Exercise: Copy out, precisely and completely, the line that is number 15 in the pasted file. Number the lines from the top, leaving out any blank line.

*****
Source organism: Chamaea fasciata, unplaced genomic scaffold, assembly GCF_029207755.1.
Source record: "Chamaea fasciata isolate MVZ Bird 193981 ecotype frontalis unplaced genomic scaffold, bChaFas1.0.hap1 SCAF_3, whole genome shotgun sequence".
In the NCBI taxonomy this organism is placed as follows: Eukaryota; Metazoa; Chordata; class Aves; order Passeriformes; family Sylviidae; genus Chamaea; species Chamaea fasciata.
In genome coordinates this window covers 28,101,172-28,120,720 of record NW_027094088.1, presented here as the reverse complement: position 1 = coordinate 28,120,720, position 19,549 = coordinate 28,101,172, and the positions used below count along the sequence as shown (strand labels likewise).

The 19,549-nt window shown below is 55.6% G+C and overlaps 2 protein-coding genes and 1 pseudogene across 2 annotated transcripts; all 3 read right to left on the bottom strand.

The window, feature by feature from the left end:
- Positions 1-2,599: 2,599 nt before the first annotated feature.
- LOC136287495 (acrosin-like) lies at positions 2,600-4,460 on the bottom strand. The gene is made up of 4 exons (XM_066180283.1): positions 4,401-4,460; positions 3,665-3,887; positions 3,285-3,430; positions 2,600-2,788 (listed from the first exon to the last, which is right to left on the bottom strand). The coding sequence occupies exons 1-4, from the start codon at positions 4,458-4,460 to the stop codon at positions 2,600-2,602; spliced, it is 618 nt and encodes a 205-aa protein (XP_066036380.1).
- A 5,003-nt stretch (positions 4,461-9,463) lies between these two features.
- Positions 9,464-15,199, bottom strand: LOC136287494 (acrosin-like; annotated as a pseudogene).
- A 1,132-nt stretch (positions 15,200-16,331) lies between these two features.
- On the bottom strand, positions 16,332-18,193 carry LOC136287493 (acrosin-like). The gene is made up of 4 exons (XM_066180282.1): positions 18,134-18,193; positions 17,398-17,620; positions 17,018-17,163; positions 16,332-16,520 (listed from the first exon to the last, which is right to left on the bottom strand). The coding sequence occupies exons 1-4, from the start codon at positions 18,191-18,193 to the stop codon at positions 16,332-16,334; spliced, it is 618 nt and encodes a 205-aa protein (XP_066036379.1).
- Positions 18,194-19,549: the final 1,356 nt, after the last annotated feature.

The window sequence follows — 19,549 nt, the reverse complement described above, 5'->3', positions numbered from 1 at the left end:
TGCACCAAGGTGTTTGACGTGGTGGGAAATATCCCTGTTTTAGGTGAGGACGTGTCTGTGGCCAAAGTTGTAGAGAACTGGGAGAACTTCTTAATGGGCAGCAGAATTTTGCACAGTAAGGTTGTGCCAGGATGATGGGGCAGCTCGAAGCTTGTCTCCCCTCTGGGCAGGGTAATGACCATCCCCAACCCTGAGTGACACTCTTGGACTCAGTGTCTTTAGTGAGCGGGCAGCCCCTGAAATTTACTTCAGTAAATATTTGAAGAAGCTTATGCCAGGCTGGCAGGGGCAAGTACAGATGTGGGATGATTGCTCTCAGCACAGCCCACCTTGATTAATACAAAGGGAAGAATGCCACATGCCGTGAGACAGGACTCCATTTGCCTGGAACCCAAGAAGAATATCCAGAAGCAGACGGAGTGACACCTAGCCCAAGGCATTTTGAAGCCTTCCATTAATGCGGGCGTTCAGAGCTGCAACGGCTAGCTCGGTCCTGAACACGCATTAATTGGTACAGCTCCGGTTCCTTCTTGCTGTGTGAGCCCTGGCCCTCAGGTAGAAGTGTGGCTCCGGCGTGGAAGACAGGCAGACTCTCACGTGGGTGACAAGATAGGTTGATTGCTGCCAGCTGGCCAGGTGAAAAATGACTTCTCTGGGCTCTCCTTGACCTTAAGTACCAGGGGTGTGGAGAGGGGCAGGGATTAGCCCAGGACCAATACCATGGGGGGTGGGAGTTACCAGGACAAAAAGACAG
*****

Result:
TGCACCAAGGTGTTTGACGTGGTGGGAAATATCCCTGTTTTAGGTGAGGACGTGTCTGTGGCCAAAGTTGTAGAGAACTGGGAGAACTTCTTAATGGGCAGCAGAATTTTGCACAGTAAGGTTGTGCCAGGATGATGGGGCAGCTCGAAGCTTGTCTCCCCTCTGGGCAGGGTAATGACCATCCCCAACCCTGAGTGACACTCTTGGACTCAGTGTCTTTAGTGAGCGGGCAGCCCCTGAAATTTACTTCAGTAAATATTTGAAGAAGCTTATGCCAGGCTGGCAGGGGCAAGTACAGATGTGGGATGATTGCTCTCAGCACAGCCCACCTTGATTAATACAAAGGGAAGAATGCCACATGCCGTGAGACAGGACTCCATTTGCCTGGAACCCAAGAAGAATATCCAGAAGCAGACGGAGTGACACCTAGCCCAAGGCATTTTGAAGCCTTCCATTAATGCGGGCGTTCAGAGCTGCAACGGCTAGCTCGGTCCTGAACACGCATTAATTGGTACAGCTCCGGTTCCTTCTTGCTGTGTGAGCCCTGGCCCTCAGGTAGAAGTGTGGCTCCGGCGTGGAAGACAGGCAGACTCTCACGTGGGTGACAAGATAGGTTGATTGCTGCCAGCTGGCCAGGTGAAAAATGACTTCTCTGGGCTCTCCTTGACCTTAAGTACCAGGGGTGTGGAGAGGGGCAGGGATTAGCCCAGGACCAATACCATGGGGGGTGGGAGTTACCAGGACAAAAAGACAG